GIBSON: It may be, general, that it's too early to suggest we have turned a corner, but one thing we can certainly celebrate is that the number of our troops in Iraq has declined to the lowest level since almost the war itself.
What is your expectation going forward? Do you think we'll be able to bring those troops home?
GRANGE: Yes, Lou, I think there will be some sort of a drawdown. Of course, the plan -- the plan as it's written right now is just if things continue successfully on this track.
GRANGE: And it can change overnight. But I believe the drawdown will happen, yes.
DOBBS: General David Grange, thank you, sir.
GRANGE: My pleasure.
DOBBS: Terri Schiavo's parents are still fighting to save their daughter's life tonight after another round of defeats in court today.
Coming up next here, leading medical ethicists Dr. Joseph Fins joins me.
And a former immigration special agent identifies tonight what he sees as the biggest problem in our immigration enforcement, and it's not at our border. Stay with us.
DOBBS: Returning now to our top story this hour, the case of Terri Schiavo. A federal court in Tampa, Florida is tonight holding a new hearing on whether Terri Schiavo should be allowed to die. That hearing taking place just within this hour.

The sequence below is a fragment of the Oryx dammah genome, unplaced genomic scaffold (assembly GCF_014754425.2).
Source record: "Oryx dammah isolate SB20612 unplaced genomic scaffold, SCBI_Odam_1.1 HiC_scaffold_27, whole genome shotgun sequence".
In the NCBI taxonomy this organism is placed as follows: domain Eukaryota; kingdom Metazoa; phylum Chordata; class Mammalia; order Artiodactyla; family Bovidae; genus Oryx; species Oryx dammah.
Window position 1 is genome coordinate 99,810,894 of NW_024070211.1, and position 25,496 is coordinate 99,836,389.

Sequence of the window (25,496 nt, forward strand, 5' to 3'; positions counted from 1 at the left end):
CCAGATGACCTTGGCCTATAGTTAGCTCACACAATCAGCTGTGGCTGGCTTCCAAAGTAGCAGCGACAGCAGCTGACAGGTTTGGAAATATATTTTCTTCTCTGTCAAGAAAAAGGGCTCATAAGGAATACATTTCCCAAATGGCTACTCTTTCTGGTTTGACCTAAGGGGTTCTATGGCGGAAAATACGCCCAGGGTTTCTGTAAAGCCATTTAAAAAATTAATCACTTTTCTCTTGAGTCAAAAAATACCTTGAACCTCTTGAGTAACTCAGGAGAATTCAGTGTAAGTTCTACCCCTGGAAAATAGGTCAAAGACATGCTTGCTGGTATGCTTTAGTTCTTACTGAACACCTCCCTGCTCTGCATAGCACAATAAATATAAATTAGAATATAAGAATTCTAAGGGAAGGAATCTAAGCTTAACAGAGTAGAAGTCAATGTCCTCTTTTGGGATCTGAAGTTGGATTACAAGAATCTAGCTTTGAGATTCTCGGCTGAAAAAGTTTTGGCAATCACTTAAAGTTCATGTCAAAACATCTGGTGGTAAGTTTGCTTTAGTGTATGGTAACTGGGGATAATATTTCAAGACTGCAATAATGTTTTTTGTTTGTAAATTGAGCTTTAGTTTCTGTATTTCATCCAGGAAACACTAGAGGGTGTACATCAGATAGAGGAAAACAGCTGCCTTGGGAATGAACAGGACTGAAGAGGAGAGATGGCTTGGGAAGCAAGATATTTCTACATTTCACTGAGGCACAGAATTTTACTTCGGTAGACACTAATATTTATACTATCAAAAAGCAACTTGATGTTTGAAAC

Meanwhile, Governor Jeb Bush of Florida has just that said he cannot go beyond his powers, nor will he, and try to in any way to overrule the courts. Joining me now is Dr. Joseph Fins. He hails today's Supreme Court's decision and says the court upheld the U.S. Constitution while Congress tried to thwart it.
Dr. Fins is the director of Medical Ethics at New York Presbyterian Wilde Cornell Medical Center. Good to have you with us.
DR. JOSEPH FINS, NEW YORK PRESBYTERIAN: Good evening.
DOBBS: This is, as we have discussed throughout this week, a terrible, terrible situation for not only Terri Schiavo, her family, but frankly a test of our system, isn't it?
I've been amazed by its resilience. I've also been heartened by the American people. Everybody's talking about this, everybody is taking their own lessons. And I think there's a collective bereavement and reflection on what it means to be alive, what it means to live and die. And I think that's probably a good thing.
DOBBS: You salute the U.S. Supreme Court for its refusal to intervene. You criticize Congress and the White House for having done so.
At this point, a new suggestion has come forward, as you know, from a Mayo Clinic neurologist that she has a form of consciousness rather than the persistent vegetative state, which is what has been declared by the medical authorities who have examined her. What is going on here, in your judgment?